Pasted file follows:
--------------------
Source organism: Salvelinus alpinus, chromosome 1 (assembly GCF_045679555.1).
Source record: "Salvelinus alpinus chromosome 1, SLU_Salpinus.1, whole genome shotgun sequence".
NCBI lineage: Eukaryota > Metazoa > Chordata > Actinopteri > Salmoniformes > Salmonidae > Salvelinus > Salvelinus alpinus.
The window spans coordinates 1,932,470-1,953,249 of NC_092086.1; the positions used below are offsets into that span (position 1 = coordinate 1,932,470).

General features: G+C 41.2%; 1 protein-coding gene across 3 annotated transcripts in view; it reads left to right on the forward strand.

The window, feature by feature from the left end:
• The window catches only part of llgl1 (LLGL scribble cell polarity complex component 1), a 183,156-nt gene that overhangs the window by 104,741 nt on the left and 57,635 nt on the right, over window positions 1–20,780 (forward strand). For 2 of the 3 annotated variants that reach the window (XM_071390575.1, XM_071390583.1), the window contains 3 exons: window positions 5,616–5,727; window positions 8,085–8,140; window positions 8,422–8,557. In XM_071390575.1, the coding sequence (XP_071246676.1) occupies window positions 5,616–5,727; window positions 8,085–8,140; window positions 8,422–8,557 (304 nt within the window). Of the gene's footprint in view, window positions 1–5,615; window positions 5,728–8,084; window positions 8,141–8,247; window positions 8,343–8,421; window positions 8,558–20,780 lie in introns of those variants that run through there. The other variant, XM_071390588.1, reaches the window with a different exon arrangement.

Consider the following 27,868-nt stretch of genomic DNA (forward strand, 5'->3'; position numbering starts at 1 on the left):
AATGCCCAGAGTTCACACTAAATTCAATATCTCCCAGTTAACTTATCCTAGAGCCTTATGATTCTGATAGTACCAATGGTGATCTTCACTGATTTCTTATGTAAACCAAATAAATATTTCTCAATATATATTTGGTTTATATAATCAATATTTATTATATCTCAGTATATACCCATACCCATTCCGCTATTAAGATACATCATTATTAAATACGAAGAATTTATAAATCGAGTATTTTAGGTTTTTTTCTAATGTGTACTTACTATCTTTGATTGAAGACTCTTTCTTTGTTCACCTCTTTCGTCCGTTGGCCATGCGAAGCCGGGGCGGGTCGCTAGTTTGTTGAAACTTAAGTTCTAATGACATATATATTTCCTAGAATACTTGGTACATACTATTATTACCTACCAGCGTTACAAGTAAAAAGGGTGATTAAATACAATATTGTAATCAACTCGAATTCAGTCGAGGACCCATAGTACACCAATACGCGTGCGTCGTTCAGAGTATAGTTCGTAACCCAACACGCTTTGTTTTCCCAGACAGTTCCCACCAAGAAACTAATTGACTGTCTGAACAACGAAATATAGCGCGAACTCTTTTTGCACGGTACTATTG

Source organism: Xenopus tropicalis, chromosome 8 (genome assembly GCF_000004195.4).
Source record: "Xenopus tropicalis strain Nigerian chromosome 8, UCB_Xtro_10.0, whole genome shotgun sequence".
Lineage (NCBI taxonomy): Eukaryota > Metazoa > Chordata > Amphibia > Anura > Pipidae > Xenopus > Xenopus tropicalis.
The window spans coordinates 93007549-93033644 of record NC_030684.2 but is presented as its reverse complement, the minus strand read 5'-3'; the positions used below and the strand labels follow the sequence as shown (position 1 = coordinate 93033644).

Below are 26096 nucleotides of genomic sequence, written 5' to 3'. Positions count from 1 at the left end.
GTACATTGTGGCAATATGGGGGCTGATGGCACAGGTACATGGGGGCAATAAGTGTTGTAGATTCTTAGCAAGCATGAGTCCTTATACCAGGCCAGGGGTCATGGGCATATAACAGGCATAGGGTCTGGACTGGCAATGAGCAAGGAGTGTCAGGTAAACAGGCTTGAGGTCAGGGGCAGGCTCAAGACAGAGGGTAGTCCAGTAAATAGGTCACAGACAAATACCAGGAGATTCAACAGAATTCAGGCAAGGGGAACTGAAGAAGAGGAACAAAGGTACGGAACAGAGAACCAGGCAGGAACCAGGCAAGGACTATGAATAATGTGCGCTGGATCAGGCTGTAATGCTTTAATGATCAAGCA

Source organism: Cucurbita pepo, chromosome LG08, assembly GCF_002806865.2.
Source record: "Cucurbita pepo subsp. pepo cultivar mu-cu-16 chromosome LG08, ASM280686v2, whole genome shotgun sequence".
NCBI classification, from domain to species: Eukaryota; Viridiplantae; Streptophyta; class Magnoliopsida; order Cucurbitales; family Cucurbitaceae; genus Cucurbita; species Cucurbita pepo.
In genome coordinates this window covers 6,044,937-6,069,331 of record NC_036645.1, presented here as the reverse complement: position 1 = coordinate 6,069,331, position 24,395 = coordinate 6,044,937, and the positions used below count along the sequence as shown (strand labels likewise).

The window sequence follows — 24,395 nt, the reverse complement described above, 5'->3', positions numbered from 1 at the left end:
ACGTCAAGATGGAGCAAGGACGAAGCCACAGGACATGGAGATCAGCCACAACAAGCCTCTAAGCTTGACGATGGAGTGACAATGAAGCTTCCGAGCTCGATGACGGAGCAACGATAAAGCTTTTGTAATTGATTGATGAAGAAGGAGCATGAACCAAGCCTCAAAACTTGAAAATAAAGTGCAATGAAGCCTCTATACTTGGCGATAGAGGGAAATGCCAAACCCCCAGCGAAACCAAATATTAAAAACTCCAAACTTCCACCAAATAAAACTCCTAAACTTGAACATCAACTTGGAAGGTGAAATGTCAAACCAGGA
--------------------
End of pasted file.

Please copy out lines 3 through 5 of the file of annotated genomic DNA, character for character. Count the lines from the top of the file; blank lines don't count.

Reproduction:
NCBI lineage: Eukaryota > Metazoa > Chordata > Actinopteri > Salmoniformes > Salmonidae > Salvelinus > Salvelinus alpinus.
The window spans coordinates 1,932,470-1,953,249 of NC_092086.1; the positions used below are offsets into that span (position 1 = coordinate 1,932,470).

General features: G+C 41.2%; 1 protein-coding gene across 3 annotated transcripts in view; it reads left to right on the forward strand.